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Tamarán, the first ever Canarian Egyptian vulture bred in captivity, flies strong in Fuerteventura

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Ten weeks after its release in Fuerteventura, Tamarán is seemingly well adapted to its wild home – he moves with other Egyptian vultures, in ever wider flights. Tamarán´s movements are being followed because he carries a GPS tag on its back, put by researchers from the Estacion Biologica de Donana-CSIC and from Cabildo de Fuerteventura. This tag gives them data on the bird´s whereabouts. We thus know he has slept on poles, and has been to some cattle grazing estates on the island (see photo, data from José Antonio Donázar, Estacion Biològica Donana-CSIC).

The canary island Egyptian vulture (Neophron percnopterus majorensis), locally known as Guirre, is an endangered subspecies now confined to the islands of Fuerteventura and Lanzarote. Following some conservation effort, led by the Cabildo de Fuerteventura, Estacion Biologica de Donana-CSIC, and others, to insulate electricity pylons and eliminate some lines, the population is now slowly recovering – the 2013 census showed there are now around 230 individuals, and 47 pairs, almost all in Fuerteventura (4 in Lanzarote).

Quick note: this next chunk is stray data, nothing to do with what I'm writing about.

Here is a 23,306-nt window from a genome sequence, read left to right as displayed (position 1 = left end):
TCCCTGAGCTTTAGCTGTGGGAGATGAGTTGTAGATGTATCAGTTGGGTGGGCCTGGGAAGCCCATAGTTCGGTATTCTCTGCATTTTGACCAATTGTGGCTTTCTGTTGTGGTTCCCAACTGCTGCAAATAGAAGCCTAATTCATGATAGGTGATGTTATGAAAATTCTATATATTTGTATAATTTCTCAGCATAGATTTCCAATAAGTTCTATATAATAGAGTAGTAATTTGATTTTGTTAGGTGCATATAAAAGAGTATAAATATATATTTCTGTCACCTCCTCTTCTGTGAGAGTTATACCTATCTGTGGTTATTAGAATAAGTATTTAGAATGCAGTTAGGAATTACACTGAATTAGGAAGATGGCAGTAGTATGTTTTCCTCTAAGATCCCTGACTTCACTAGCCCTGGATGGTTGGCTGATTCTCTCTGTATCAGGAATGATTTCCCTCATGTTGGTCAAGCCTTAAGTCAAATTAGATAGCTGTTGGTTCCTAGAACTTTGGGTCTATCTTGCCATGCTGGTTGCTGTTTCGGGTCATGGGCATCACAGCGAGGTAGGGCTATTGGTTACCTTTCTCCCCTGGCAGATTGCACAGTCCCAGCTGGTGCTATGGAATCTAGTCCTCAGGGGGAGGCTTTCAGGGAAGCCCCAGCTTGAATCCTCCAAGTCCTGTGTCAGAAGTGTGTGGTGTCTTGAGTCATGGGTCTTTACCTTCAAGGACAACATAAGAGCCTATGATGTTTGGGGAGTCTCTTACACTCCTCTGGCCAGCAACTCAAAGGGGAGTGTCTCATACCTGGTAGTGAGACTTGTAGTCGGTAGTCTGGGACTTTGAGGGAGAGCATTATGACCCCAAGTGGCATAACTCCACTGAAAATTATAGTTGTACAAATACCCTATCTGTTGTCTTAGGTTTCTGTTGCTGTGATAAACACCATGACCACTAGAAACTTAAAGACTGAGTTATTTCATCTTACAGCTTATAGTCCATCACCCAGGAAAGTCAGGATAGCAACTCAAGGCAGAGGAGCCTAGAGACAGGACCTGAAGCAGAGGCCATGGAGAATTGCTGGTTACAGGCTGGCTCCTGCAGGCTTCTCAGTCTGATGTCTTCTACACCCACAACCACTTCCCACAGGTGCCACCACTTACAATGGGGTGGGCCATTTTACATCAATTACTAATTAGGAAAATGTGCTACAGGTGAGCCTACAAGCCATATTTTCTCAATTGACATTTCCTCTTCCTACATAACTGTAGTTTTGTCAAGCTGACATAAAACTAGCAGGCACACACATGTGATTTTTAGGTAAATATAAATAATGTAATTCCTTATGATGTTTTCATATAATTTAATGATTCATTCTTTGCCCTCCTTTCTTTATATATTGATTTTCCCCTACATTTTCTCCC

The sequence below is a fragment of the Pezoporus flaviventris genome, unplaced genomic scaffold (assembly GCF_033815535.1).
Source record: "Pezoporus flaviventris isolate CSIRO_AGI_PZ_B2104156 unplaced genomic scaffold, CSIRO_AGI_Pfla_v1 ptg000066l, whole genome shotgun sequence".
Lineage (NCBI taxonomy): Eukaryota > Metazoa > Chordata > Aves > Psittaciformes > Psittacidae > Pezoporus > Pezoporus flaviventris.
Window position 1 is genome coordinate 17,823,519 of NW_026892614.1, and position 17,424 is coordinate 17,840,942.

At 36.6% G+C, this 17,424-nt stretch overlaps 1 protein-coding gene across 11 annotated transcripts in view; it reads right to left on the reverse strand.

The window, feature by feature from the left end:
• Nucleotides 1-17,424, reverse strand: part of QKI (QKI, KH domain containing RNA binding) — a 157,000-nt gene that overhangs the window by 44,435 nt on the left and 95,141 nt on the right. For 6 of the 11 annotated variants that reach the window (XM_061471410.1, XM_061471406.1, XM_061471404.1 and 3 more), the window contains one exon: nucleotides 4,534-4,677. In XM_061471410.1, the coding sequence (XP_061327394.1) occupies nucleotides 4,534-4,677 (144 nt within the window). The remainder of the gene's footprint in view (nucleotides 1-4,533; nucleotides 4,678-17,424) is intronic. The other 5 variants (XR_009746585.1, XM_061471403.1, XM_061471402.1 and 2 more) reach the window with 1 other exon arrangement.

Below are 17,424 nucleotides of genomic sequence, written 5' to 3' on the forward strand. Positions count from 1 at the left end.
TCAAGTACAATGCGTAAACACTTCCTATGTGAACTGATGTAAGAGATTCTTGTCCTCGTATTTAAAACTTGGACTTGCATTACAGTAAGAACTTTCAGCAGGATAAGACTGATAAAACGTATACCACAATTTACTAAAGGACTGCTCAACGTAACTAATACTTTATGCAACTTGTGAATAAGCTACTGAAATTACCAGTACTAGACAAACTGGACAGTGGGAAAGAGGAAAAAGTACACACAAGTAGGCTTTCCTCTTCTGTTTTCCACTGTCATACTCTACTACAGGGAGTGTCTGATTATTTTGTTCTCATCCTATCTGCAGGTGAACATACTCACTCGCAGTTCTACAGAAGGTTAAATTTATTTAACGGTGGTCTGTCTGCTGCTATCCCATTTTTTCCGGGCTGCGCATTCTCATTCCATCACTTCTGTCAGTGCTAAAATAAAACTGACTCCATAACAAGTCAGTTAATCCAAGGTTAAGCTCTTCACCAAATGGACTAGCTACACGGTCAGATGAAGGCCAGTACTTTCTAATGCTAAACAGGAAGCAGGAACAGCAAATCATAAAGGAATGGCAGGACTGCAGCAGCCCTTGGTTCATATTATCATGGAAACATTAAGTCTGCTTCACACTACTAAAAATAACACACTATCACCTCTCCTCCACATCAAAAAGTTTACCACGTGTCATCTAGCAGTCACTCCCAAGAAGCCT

Last year saw also the first ever successful captive breeding of the endemic subspecies – after one decade of failed trials, one of the two pairs in captivity – birds that were recovered severely wounded and cannot be released – managed to lay a fertile egg, that was incubated artificially, and raised by a puppet in the first few weeks, before being reunited with its father. The VCF has given the Cabildo de Gran Canaria, who manages the wildlife rehabilitation center where all this happened, with technical advice – see the details and photos in a news posting below.

Now Tamarán – named after the aboriginal name for Gran Canaria, flies free, and is quickly becoming a celebrity in the archipelago, Last weekend the local authorities from Fuerteventura and Gran Canaria have opened an exhibition about him (see photo).

With a recovering population in Fuerteventura, and with the first success in captive breeding, local authorities and conservationists are also now considering the possibility of attempting the reintroduction of the species into Gran Canaria – from where it has disappeared in the 1980s.

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